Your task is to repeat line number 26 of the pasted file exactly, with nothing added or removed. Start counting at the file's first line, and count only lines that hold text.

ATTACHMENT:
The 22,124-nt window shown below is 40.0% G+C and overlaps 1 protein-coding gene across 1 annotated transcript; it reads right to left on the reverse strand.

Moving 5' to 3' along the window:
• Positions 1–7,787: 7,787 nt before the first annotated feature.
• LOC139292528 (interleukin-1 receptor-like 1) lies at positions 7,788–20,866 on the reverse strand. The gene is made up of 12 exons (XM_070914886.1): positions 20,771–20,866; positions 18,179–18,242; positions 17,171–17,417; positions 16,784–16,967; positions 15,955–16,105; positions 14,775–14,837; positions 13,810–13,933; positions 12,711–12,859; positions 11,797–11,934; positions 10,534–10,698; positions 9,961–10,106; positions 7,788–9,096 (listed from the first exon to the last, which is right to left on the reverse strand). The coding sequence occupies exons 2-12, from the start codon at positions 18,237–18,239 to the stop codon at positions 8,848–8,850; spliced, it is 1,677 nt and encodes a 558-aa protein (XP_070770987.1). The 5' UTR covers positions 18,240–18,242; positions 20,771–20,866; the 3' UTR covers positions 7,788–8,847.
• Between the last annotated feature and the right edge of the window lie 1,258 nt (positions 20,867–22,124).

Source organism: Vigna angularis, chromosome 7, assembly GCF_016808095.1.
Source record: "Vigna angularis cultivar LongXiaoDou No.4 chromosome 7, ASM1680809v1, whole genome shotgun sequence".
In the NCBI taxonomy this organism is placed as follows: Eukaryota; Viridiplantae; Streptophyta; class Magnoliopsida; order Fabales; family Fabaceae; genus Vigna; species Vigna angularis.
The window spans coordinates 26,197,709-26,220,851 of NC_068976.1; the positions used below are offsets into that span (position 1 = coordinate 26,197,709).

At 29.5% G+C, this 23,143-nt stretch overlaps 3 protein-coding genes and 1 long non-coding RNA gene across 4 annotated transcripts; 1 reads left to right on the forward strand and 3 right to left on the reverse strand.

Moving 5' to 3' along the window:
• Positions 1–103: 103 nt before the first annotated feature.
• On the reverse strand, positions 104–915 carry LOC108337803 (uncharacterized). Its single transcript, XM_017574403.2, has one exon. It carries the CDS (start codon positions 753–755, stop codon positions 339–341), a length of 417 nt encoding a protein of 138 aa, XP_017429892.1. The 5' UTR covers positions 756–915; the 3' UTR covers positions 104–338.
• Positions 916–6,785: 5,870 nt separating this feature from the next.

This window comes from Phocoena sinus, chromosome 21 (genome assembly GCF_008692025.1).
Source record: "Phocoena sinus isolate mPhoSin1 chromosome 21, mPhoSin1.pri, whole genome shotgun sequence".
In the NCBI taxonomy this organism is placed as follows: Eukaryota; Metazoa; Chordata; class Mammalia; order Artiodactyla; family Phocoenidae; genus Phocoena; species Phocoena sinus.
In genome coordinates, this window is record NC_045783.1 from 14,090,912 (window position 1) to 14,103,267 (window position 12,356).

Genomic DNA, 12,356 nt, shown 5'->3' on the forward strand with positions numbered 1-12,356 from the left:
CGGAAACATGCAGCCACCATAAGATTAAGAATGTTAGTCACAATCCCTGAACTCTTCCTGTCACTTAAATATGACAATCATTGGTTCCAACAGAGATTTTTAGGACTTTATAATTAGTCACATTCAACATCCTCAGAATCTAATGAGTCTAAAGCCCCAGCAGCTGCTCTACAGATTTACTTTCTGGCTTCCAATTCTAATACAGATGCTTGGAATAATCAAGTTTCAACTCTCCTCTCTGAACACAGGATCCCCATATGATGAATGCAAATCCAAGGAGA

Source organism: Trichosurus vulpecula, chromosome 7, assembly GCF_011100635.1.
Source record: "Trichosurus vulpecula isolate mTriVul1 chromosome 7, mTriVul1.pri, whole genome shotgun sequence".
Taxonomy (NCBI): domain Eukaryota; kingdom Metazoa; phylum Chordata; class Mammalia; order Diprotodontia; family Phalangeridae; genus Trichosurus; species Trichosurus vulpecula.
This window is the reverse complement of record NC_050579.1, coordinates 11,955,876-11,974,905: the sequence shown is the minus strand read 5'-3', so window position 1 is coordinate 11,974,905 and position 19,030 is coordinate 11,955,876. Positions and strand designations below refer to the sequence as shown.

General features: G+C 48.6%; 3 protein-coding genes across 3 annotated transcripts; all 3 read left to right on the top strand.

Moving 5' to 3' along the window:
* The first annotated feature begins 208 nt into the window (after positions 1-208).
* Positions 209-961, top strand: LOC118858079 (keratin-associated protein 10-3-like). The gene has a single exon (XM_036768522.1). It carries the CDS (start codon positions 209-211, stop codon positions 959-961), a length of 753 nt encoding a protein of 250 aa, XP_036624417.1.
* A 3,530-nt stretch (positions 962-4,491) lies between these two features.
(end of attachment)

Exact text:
Moving 5' to 3' along the window: